Tag Archives: Philippine Churches

#196 Miag-ao Church

The Miag-ao Church in Iloilo province was built in 1786 by Spanish Augustinian missionaries and was declared in 1993 as part of the UNESCO World Heritage Site “Baroque Churches of the Philippines.”

On the front facade, which is flanked by two watchtower belfries, one can see the unique blending of Spanish and native influences (From Wikipedia). The central feature of the bas-relief facade is a large coconut tree which reaches almost to the apex. While an integral part of the Philippine landscape, the coconut tree is also the subject of lore. On the church’s facade the coconut tree appears as the “tree of life” to which St. Christopher carrying the Child Jesus on his shoulder is clinging to. The lesser facades feature the daily life of Miagaowanons during the time. Also depicted are other native flora and fauna and native garb.

The church and its watchtowers were also built to defend the town and its people against raids by the Moros, thus the church has thick walls and, reportedly, secret passages. Indeed stretching along the Iloilo coast are defensive towers, but none that equal the size of the Miag-ao. It is because of this defensive purpose that it is sometimes referred to as the Miag-ao Fortress Church.

Mabuhay ang Miag-ao Church!

1 Comment

Filed under Arts and Culture, Places

#159 San Matias Parish Church

The San Matias Parish Church in  Tumauini, Isabela (northern Philippines) was built by the Dominican priest Fr. Domingo Forto in 1783 with assistance from a master carpenter named Castillejos. Built with brick and coral stones, construction was completed in 1805.

The church was seriously damaged during World War II. Except for the convent, it has been faithfully restored and today is considered as the best and most artistic brick structure in the Philippines.

The unique cylindrical bell tower is the only one of its kind in the Philippines. Experts say the church architectural design also bears traces of Chinese artistry which reflects early Chinese influence in the coastal towns of Northern Luzon probably even before the Spanish came to colonise that part of the country.

The church has been declared by the National Commission on Culture and Arts as part of the national heritage and a national landmark in 1989.

Mabuhay ang San Matias Parish Church!

Leave a comment

Filed under Places

#123 Majayjay Church

The St. Gregory Church, also known as the Majayjay Catholic Church, is considered as one of the oldest churches in the Philippines. Built in 1575 in the municipality of Majayjay, Laguna, Majayjay Church has a giant antique bell reputed to be the oldest in the country.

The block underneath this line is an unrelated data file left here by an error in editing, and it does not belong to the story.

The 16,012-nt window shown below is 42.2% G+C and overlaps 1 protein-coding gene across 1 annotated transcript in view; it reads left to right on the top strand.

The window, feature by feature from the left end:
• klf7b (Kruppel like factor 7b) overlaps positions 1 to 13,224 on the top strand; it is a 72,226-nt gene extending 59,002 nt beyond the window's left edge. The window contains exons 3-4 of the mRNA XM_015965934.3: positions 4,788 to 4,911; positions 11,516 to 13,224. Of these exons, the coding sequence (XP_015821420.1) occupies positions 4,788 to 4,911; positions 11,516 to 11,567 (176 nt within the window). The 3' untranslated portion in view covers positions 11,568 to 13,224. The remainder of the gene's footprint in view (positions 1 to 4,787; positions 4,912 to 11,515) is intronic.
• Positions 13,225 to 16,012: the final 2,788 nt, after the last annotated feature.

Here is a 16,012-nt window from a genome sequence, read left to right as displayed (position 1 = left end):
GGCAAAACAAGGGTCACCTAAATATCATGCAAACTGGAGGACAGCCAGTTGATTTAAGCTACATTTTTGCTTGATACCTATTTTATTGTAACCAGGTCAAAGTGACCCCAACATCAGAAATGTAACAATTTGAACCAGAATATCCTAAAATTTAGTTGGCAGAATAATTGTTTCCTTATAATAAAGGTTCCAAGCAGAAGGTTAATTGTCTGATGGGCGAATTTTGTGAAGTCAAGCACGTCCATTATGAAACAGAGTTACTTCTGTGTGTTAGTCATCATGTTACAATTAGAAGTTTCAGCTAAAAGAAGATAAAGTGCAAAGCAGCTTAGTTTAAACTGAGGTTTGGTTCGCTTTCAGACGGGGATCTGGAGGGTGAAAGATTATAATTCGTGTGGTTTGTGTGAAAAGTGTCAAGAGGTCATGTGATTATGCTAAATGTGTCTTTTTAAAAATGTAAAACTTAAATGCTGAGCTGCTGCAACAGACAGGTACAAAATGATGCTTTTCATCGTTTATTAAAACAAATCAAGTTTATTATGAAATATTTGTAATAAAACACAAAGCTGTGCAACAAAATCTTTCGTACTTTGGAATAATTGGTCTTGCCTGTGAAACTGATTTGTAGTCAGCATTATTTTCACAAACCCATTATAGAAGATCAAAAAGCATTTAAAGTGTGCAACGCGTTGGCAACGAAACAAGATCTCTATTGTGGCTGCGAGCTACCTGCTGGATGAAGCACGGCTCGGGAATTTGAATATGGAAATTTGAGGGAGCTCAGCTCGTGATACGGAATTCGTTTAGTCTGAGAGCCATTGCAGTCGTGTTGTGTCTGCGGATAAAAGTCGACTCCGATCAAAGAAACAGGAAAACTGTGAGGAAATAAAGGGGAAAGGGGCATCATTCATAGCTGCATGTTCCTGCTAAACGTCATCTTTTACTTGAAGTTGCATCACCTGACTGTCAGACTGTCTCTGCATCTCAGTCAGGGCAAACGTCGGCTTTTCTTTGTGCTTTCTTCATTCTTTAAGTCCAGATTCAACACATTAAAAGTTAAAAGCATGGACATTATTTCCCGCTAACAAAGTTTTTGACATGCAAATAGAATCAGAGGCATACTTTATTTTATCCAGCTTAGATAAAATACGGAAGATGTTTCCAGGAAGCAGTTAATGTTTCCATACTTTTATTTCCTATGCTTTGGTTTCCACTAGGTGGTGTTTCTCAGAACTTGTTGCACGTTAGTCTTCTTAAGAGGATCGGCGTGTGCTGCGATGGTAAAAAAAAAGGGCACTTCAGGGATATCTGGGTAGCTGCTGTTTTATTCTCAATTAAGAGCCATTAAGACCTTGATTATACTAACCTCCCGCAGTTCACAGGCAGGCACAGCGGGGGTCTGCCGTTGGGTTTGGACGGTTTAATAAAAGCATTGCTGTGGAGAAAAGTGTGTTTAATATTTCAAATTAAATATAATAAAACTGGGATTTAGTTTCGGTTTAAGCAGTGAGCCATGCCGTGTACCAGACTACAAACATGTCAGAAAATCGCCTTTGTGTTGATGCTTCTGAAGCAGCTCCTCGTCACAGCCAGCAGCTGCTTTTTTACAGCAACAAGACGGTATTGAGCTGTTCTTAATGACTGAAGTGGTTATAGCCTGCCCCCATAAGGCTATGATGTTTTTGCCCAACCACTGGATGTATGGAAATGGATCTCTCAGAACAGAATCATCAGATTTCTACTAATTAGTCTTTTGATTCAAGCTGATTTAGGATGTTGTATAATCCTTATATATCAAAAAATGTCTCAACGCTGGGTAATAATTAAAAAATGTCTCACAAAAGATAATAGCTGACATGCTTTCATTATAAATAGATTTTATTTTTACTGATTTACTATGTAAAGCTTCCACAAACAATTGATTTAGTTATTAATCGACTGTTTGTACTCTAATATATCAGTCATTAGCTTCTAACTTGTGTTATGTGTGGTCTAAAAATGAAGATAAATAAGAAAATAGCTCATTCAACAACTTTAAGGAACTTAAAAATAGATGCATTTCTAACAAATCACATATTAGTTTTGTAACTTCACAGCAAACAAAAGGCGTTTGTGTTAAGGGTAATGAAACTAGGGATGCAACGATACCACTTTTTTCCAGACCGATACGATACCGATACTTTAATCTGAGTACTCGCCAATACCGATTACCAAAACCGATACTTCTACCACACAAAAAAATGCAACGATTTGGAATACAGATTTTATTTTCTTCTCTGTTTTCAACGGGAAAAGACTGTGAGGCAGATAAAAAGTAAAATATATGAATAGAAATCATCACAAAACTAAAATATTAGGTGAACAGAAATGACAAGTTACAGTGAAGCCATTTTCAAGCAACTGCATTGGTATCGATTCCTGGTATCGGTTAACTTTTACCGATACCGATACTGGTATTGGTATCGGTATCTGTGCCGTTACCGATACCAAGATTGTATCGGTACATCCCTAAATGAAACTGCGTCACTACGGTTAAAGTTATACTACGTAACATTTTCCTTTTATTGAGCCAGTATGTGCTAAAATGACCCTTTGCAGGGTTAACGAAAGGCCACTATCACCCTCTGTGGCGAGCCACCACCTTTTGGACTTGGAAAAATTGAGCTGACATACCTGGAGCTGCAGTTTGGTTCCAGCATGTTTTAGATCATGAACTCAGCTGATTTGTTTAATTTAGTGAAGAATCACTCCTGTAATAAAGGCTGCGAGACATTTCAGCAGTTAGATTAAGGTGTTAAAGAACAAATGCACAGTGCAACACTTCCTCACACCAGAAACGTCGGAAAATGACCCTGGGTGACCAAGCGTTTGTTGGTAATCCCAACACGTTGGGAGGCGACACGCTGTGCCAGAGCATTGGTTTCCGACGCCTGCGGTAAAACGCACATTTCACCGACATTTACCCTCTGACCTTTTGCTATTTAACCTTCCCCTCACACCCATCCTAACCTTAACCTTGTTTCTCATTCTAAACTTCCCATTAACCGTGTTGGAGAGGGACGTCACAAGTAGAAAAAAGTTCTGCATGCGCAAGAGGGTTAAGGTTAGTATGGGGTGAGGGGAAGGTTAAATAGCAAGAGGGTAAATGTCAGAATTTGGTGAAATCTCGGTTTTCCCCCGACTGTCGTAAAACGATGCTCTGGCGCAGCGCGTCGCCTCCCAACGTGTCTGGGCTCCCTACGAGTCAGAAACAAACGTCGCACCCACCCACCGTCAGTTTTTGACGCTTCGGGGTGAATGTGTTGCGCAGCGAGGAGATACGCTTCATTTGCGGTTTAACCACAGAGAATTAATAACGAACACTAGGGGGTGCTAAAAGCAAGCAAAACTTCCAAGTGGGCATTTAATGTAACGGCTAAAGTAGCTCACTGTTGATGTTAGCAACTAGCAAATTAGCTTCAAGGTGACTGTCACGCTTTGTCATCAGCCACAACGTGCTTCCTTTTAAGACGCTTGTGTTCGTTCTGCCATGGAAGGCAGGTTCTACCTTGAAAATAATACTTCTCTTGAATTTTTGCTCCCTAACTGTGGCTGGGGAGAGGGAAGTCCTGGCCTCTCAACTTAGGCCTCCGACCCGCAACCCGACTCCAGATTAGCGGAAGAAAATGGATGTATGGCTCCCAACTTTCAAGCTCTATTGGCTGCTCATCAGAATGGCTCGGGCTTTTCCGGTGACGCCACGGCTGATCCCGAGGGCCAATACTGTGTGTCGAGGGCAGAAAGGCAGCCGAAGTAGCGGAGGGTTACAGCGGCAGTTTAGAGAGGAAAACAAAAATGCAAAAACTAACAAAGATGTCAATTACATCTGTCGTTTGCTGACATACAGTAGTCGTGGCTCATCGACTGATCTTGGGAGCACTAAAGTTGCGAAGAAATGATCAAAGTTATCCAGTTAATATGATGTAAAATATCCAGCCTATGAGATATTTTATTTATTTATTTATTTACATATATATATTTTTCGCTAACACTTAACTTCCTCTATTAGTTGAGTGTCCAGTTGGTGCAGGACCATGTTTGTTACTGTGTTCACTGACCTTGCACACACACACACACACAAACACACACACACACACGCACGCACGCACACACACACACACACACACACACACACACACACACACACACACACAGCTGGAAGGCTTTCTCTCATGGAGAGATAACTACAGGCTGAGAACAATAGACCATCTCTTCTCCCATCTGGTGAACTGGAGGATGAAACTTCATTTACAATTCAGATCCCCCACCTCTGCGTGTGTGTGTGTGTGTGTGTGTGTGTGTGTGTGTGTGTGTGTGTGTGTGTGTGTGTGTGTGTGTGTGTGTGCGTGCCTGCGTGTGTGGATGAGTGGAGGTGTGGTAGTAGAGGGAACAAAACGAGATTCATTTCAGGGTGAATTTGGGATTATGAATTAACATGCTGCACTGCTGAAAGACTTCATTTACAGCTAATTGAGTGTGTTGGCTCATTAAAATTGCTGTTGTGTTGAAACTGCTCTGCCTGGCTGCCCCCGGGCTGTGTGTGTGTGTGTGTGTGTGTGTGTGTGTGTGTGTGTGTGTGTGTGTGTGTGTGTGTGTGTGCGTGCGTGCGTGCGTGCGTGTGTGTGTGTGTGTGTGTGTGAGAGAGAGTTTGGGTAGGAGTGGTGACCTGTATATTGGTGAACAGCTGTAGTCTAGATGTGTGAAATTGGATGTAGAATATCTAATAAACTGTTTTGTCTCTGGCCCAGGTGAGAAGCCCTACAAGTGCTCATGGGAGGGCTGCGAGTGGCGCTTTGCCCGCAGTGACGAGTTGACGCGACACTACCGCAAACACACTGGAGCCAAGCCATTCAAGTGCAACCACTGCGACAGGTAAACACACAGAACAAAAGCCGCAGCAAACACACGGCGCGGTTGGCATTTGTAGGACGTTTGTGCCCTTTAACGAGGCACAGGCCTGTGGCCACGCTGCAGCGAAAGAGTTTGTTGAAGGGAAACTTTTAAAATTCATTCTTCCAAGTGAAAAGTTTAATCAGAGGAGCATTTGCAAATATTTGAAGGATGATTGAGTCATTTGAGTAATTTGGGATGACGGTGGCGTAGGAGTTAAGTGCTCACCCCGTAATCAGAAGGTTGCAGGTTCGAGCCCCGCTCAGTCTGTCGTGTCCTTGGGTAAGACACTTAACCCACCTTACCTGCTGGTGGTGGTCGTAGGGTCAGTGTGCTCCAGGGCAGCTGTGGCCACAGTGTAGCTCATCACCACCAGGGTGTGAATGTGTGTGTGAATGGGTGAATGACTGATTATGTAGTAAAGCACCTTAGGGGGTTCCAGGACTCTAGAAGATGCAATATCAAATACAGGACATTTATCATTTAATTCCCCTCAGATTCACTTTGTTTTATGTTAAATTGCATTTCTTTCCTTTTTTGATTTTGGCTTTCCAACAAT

Majayjay Church was built using forced labor. It is also known for antique relief statues of saints, which were brought by the Spaniards.The belfry houses four small bells and one big bell. From the rooftop of the church, one also has a breathtaking, panoramic view of Mt. Banahaw and Laguna de Bay.

The church which has survived countless calamities, wars and revolutions, has undergone several reconstructions and repairs. The Americans also used the church as headquarters during the US-Philippine war. Although much of its past glory has faded, the church remains a favorite to tourists both local and foreign. Key scenes from the classic film Tatlong Taong Walang Dios (Three Godless Years) were also shot in this church.

Mabuhay ang Majayjay Church!

 

Leave a comment

Filed under Places

#38 San Sebastian Church

The San Sebastian Church in Manila is known as the only fully-steel church in Asia. A shrine to Our Lady of Mt. Carmel, the church was built by the Augustinian Recollects in 1893 after the original stone basilica, built in the middle of the 17th century, was destroyed in an earthquake.

The iron sheets and panels were manufactured in Belgium and was assembled by local artists and craftsmen when it arrived in 1888. It’s beautiful stained glass windows were imported from Germany.

The innovative steel construction remains unique in Philippine architecture and reflects the daringness of the design and the skill of local craftsmen. Unfortunately persistent corrosion, leaks and poor maintenance threaten the structural integrity.

Experts also say that the steel bracing within the cavity walls is deteriorating and if left unchecked the church’s stability is severely endangered. San Sebastian and the local parish continues to play an active religious and social role in the community parish, and recently San Sebastian Church was proposed for inclusion in UNESCO’s World Heritage List.

Mabuhay ang San Sebastian!

Leave a comment

Filed under Places